Agnes Obel – Philharmonics
It’s not hard to muster some gushing verbal diarrhoea of how enchanting, bewitching, and other-worldly Philharmonics sounds but the truth is that with songcraft as subtle and studious as this, its appeal owes more to the melting pot of influences being mined. Agnes Obel’s piano led motifs recall Satie, Debussy, and even Saint-Saens as much as they evoke contemporaries like Joanna Newsom, Feist and the late Elliot Smith.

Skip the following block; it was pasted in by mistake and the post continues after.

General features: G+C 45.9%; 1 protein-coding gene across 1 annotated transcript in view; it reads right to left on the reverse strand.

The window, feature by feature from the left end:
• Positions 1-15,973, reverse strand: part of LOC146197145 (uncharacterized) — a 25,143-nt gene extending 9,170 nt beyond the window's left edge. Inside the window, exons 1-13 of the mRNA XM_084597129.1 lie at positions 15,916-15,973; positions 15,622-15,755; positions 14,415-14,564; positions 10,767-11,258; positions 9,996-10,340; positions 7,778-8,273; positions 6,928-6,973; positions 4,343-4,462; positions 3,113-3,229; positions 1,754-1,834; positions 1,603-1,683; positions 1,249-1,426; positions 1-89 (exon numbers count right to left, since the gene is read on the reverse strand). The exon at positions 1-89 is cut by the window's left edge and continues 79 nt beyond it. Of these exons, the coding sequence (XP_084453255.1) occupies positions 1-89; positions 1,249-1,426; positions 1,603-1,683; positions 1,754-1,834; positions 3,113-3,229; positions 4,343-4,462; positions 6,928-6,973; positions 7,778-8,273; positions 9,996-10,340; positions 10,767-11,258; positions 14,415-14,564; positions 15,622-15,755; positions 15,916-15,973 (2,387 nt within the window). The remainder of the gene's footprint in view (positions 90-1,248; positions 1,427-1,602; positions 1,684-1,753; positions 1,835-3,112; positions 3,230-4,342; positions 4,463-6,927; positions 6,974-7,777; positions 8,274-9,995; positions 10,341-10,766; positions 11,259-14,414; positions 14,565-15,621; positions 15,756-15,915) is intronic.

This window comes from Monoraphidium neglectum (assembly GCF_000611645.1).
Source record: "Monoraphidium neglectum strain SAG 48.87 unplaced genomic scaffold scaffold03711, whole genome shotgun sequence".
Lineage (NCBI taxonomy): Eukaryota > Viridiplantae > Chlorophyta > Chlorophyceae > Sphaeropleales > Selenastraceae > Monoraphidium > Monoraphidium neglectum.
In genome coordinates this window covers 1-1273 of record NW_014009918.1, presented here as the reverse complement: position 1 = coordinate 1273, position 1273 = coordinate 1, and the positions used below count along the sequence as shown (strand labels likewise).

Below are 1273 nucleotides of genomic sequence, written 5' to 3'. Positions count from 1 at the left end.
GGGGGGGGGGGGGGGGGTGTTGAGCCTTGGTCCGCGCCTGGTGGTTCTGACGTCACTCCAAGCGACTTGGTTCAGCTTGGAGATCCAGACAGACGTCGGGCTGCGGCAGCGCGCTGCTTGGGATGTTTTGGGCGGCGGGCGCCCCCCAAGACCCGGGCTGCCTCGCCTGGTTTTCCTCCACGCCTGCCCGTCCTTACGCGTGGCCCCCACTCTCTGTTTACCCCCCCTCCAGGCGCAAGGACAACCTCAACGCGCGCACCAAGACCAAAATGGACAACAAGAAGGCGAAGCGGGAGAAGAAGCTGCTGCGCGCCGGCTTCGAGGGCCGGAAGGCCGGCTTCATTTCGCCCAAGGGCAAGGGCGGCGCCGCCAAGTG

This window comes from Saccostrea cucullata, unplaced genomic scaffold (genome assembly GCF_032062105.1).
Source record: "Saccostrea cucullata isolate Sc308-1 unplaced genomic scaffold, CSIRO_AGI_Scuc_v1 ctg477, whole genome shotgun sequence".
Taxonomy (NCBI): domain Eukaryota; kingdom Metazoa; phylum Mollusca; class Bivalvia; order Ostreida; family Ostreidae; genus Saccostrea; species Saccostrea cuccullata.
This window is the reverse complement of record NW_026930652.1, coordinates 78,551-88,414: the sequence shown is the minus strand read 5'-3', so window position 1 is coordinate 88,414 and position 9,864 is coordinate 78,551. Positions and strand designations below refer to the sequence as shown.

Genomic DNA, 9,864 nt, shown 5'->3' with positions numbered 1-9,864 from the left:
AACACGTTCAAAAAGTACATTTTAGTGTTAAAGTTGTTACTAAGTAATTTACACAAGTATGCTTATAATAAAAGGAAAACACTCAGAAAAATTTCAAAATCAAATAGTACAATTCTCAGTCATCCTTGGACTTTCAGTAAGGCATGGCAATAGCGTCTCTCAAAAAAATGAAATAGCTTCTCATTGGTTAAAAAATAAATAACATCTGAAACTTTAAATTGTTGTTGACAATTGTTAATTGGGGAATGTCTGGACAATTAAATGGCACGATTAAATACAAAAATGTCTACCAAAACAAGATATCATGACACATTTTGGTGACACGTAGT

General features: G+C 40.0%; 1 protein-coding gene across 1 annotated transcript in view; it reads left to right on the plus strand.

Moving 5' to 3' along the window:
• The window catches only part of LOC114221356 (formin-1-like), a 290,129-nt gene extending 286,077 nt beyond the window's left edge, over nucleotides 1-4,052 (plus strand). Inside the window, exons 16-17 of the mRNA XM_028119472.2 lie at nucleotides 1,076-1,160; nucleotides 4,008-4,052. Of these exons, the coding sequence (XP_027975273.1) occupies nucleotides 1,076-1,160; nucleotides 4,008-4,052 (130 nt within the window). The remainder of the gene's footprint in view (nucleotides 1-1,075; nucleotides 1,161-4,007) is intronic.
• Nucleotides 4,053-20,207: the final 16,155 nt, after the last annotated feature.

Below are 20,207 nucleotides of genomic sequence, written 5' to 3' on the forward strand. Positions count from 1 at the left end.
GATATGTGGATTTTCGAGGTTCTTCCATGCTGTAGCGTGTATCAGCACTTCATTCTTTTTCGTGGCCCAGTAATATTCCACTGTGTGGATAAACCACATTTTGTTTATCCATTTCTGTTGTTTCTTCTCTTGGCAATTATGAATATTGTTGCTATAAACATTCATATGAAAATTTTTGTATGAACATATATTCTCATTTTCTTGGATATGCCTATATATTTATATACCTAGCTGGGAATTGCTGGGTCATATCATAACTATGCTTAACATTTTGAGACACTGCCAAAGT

Obel has the voice to equal her musical prowess, swooning gracefully, often harmonising with itself above a melange of sweet strings, piano and understated production nuances. Many of the songs blossom with strange dynamic charms like on Brother Sparrow when a pulsing rhythm kicks in and elevates the song to another level or on the metronomic plucks of Beast where Obel’s vocal really flourishes. A striking version of John Cale’s Close Watch seals the deal. The casual listener may struggle to dip into Philharmonics, but with dedication it’s a rich discovery. [Alan Souter]